Toddler's Fracture In The NewsNaomi Odes
There it was, right on the front page of today’s New York Times:
Even though we were worried, we were very lucky and it turned out that Fuzz didn’t have a fractured tibia, and only a strained muscle (at least that we’re aware of–he started walking about 48 hours after the initial accident). But remember, I did do some searching around about the slide safety and only today are more people starting to learn the hazards of the slide.
However, this article indicates that the accident happens more frequently when parents put their child on their laps to go down. If you recall, Fuzz was on his own when his foot got caught. Perhaps this prevented him from having an actual fracture?
Meanwhile, because of this incident, I’ve been more cautious with him on the slide and have been more inclined to go down with him, which this article says you should not do. Per the article by Tara Parker-Slope:
This may be one of those counterintuitive cases when a child is safer by himself. If a foot gets caught while the child is sliding alone, he can just stop moving or twist around until it comes free. But when a child is sitting in an adult lap, the force of the adult’s weight behind him ends up breaking his leg.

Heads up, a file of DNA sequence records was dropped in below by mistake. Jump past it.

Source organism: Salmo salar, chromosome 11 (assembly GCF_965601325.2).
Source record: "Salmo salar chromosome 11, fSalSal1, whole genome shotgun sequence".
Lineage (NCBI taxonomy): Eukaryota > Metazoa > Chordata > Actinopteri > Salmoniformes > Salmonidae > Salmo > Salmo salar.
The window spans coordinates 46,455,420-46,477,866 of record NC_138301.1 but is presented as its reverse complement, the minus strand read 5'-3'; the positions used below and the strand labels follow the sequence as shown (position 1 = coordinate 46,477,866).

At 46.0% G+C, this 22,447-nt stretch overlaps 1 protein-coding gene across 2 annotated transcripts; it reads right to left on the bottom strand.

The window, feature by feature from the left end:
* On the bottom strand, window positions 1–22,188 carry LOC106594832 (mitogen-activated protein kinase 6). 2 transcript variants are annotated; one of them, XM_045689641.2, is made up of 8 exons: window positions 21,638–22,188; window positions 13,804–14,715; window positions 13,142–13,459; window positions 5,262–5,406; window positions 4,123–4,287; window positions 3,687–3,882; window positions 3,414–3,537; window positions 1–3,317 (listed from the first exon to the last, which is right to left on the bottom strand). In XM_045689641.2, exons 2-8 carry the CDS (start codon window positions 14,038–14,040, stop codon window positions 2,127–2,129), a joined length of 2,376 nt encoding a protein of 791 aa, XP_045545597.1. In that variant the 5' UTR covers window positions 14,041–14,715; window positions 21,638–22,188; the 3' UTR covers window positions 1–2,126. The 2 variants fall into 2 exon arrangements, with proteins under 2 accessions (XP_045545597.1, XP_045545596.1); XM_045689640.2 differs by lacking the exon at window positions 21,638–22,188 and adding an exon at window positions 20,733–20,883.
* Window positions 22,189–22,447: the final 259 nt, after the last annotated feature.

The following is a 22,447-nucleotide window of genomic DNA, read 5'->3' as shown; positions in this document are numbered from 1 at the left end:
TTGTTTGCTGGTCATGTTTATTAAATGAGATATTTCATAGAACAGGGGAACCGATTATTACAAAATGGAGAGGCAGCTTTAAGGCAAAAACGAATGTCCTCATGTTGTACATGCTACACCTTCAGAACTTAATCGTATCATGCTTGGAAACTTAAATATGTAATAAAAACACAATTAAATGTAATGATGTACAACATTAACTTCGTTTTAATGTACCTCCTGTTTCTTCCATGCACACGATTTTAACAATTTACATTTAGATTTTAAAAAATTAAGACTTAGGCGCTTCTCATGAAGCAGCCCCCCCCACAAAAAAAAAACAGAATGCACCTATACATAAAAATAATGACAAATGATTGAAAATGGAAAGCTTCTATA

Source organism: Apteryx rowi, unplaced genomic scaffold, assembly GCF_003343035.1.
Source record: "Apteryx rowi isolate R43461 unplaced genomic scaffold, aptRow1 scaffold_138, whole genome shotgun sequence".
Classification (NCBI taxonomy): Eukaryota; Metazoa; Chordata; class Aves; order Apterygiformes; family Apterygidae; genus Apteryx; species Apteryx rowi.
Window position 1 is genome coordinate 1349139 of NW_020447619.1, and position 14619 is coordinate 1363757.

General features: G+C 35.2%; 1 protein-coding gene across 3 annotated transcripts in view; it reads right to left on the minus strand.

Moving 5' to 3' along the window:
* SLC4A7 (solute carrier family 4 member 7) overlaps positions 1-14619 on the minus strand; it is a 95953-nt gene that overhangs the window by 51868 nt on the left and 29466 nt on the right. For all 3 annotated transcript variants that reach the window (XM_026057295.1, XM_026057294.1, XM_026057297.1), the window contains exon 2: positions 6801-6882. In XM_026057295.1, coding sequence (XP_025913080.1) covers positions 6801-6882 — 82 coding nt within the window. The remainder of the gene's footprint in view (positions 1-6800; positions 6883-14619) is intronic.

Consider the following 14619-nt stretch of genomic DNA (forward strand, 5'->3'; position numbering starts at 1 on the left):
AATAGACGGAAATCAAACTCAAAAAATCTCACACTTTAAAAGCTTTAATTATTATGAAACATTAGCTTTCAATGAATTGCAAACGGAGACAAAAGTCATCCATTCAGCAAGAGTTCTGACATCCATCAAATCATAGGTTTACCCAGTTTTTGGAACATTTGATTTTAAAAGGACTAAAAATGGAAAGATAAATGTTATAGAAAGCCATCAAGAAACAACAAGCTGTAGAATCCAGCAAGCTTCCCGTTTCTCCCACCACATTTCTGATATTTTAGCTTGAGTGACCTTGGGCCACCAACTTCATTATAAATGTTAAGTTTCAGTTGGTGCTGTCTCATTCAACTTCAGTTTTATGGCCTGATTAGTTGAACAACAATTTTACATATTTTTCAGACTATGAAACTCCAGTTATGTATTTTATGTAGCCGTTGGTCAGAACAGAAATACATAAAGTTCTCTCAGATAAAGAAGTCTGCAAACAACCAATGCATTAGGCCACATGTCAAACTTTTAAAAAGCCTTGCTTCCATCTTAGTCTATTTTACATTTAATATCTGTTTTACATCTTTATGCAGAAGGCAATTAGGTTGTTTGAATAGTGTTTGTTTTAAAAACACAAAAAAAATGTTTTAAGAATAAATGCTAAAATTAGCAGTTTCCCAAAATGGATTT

Funny, how I thought I was protecting him but really he was more unsafe being on my lap. My new thing is trying to make sure his heels are together in the center, that way he has less of a chance of his legs separating and getting caught on the side. I’m not sure if this will actually help or not, but I’m not going to keep my son off the slide, since he loves it so much. That seems like cruel and unusual punishment.
So, if you want to try to prevent this accident, DO NOT RIDE DOWN THE SLIDE WITH YOUR CHILD ON YOUR LAP! (or at the very least, take off his shoes first, if you do).
Image via Flickr